Fedora 10 was installed on a spare 120GB hard drive. It was installed over Fedora 9, which I had managed to configure into a reasonable working state and had used for about five months. But it wasn't perfect. While I was able to install the Nvidia driver and enable 3D hardware acceleration, sound and wireless did not work. With Fedora 10 I now have sound, but the wireless still doesn't work.
Even though I installed both Fedora 9 and 10 from DVD, I only installed the Gnome desktop under Fedora 9. With Fedora 10 I installed the Gnome, KDE, and Xfce desktops. After the installation I was only able to select between Gnome and KDE, although I could see the Xfce tools (such as Thunar) on the Gnome menus. Both Gnome and KDE worked fine until I installed the Nvidia drivers for Fedora 10 (kmod-nvidia). After installation the Gnome desktop continued to work normally while the KDE desktop showed a tremendous performance hit. Looking at the system with top I saw that the X server was taking nearly 100% under KDE. Running under Gnome the system behaved normally, and I was able to enable Compiz desktop effects.
I was able to install gcc, ruby, and other development tools without issue. I installed Java 'externally' (see below) as well as NetBeans 6.5 and Eclipse 3.4.1.
Outside of wireless networking, Fedora 10 under the Gnome desktop works quite well so far on the D630.
OpenSUSE 11.1 RC1
I made a promise to myself to let OpenSUSE 11.1 stay on the system long enough to develop a better informed opinion as to its fitness for use. OpenSUSE 11.1 is quite usable, but there are certain features where I feel Mandriva (2008 and 2009) are just better. To me, the best example of this is the Mandriva Linux Control Center. While OpenSUSE's Yast is usable, in my opinion it's just not as polished or as well organized as Mandriva's Linux Control Center. Linux Control Center is just one example of the overall high quaility fit and finish exhibited by Mandriva 2008.
Based on an entry at CyberOrg, I was able to modify a specific entry in xorg.conf and enable 3D acceleration using the Xorg radeon drivers. This means not having to download and install the ATI/AMD fglrx drivers. It does indeed work, especially with my Saphire X1950 Pro. Unfortunately, enabling Compiz (System Setting | Desktop | Desktop Effects | Enable desktop effects) produces a problem with window resizing. While many of the effects work, attempting to resize a window takes a good five seconds for the window to respond to the action of grabbing a window edge and then dragging the edge to a new location. So, for now, Compiz/Desktop Effects is disabled. Everything else related to 3D acceleration seems to be working. Perhaps more later.
On both Fedora and OpenSUSE I downloaded the Flash 10 (10.0.36) tarball and installed it locally. It's real simple and it works just fine. It's a lot simpler than using Flash as supplied by both distribution's 'non-free' repositories.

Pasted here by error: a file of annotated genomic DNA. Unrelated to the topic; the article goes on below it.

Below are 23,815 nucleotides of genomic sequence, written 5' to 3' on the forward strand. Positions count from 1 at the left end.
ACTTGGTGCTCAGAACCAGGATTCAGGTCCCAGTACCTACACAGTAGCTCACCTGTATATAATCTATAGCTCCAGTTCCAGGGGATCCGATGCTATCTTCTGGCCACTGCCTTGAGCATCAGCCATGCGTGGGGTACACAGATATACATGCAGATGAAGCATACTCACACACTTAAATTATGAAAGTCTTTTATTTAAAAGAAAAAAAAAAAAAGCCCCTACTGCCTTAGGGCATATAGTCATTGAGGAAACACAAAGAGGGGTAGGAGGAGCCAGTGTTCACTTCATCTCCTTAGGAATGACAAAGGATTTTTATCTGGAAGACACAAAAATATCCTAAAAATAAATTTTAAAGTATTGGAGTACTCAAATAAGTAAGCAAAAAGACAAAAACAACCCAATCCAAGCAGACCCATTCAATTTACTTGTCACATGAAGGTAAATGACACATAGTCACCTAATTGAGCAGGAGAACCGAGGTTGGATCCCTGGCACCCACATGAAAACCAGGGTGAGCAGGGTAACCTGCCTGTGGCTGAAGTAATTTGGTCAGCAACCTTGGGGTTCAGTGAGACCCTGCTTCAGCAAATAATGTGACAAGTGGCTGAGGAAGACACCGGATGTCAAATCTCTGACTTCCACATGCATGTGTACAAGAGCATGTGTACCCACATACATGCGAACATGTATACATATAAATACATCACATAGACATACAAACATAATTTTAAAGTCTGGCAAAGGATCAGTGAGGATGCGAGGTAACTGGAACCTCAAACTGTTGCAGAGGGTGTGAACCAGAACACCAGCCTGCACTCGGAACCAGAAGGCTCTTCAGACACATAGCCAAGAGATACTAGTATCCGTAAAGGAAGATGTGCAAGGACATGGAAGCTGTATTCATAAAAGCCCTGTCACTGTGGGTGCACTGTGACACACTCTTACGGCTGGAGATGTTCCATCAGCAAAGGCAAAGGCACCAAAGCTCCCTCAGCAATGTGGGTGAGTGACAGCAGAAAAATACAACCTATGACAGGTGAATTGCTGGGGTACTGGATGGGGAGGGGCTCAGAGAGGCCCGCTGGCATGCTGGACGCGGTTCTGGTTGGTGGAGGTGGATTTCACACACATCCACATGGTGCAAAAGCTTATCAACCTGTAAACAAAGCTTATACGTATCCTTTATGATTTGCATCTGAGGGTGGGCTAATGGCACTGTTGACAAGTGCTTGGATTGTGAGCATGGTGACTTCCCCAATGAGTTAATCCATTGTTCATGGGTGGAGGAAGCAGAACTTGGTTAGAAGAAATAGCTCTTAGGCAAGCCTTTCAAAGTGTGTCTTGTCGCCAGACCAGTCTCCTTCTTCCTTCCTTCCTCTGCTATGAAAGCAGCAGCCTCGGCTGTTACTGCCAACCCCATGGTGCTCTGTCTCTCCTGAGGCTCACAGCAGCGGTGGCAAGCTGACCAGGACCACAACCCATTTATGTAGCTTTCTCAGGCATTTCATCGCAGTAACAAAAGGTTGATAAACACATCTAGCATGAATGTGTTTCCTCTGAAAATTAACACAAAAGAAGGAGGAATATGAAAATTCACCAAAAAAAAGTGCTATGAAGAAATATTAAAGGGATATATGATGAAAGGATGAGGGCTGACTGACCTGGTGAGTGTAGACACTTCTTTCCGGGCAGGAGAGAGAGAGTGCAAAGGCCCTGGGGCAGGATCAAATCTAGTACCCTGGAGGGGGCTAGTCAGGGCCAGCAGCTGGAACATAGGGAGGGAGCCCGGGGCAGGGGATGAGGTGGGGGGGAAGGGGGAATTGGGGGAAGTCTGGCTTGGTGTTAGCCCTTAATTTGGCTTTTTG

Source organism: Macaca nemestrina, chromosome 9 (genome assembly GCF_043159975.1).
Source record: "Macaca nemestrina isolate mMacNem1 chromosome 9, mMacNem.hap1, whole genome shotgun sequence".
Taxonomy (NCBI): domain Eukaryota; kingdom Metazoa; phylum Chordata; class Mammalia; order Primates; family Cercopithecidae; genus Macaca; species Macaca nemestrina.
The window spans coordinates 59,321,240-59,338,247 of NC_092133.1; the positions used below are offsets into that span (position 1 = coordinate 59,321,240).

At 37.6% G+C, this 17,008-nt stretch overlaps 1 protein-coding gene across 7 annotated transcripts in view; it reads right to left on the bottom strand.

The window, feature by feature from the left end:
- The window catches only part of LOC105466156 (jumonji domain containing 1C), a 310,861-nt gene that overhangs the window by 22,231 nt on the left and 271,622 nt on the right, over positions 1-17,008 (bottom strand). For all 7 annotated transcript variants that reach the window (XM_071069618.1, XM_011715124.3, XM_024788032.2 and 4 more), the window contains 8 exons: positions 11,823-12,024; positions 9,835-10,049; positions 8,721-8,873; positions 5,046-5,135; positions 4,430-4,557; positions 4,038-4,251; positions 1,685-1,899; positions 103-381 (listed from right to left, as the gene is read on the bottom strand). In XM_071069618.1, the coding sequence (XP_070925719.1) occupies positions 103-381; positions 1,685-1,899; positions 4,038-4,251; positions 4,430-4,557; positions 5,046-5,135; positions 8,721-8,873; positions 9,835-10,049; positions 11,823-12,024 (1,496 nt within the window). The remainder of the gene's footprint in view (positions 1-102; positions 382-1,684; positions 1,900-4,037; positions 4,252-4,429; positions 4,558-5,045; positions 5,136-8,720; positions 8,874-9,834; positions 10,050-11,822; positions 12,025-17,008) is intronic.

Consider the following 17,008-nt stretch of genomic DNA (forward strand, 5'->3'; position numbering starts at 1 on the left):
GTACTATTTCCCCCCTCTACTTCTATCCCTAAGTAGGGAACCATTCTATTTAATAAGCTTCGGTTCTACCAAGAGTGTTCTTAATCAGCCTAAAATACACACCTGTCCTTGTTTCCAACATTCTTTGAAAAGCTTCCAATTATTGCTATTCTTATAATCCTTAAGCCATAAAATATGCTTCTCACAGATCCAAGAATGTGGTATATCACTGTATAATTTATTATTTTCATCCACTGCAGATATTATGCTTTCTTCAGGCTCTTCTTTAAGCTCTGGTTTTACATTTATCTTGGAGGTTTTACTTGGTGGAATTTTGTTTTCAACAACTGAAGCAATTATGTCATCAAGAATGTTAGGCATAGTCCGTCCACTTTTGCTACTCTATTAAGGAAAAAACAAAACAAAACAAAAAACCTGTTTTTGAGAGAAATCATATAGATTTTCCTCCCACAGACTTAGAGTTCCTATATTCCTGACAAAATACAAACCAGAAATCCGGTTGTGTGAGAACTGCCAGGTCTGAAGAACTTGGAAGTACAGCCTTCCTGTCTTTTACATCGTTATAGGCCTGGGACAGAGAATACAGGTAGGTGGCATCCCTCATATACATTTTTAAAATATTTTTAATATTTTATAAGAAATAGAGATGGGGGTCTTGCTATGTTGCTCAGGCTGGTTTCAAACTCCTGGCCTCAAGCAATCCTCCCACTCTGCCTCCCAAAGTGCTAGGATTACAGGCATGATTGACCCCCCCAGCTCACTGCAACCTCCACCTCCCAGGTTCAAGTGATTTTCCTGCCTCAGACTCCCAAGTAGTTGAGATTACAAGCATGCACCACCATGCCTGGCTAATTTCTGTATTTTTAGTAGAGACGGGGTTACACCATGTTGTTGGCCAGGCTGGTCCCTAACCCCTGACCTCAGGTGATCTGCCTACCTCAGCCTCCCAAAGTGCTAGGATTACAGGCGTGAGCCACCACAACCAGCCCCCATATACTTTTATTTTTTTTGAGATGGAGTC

What follows are my quick notes for installing Java on both Fedora 10 and OpenSUSE 11.1. I know it works on ealier releases, and it also works with Mandriva. I don't use either distributions repositories (or Mandriva's for that matter) because I want the latest releases of Java, NetBeans, and Eclipse without the RPM annoyances of those distributions. I've found it a lot easier to just grab the various installers of the Java packages I use and used those installers to set up my Java development environment. This covers development only; I have an equally simply way for installing for production.
- On my systems I create a Java area: /home/Java. Using root I give /home/Java the same ownership that my regular home directory has.
- I download the latest Java 6 tarball, not the Java 6 RPM tarball. I cd into /home/Java and execute 'bash ~/Downloads/jdk-6u11-linux-i586.bin'. This unpacks the binary package and creates a directory, jdk6.1.0_11.
- I create a more generic Java soft link (ln -s jdk6.1.0_11 jdk6.1.0). This gives me the ability to update Java without causing problems with applications that need Java.
- I create a JAVA_HOME environment variable in .bashrc pointing to /home/Java/jdk6.1.0. I also add my Java to the front of the path (PATH=$JAVA_HOME/bin:$PATH). Test with either 'which java' (preferred) or else 'java -version'.
- I then download NetBeans and run the installer. I select the packages I want installed. With a properly defined JAVA_HOME NetBeans will use the jdk6.1.0 soft link as the path to your Java.
- You can download the latest Eclipse and do the same thing. I've installed both and everyone is happy.
- Finally, if you want to run Java applets in Firefox (I assume you're running Firefox), cd to ~/.mozilla/plugins, then type 'ln -s /home/Java/jdk1.6.0/jre/plugin/i386/ns7/libjavaplugin_oji.so' in order to enable Java applets in your browser. Make sure you exit Firefox if it was running while you did this, and then restart Firefox.
- Fedora 10 is better than Fedora 9, at least on the Dell notebook.
- KDE 4.1 and Nvidia drivers really don't like one another under Fedora 10 on the Dell.
- OpenSUSE 11.1 is much nicer, especially when compared with OpenSUSE 10.3, but as good as it is I still miss Mandriva 2008 quite a bit (and possibly 2009).
- The state of Xorg radeon drivers is surprisingly good, and I was able to enable 3D hardware accleration with a one-line change to xorg.conf. Sweet.
- Unfortunately a key feature, window resizing, is broken when Compiz-based desktop effects are enabled. So for now I have it turned off.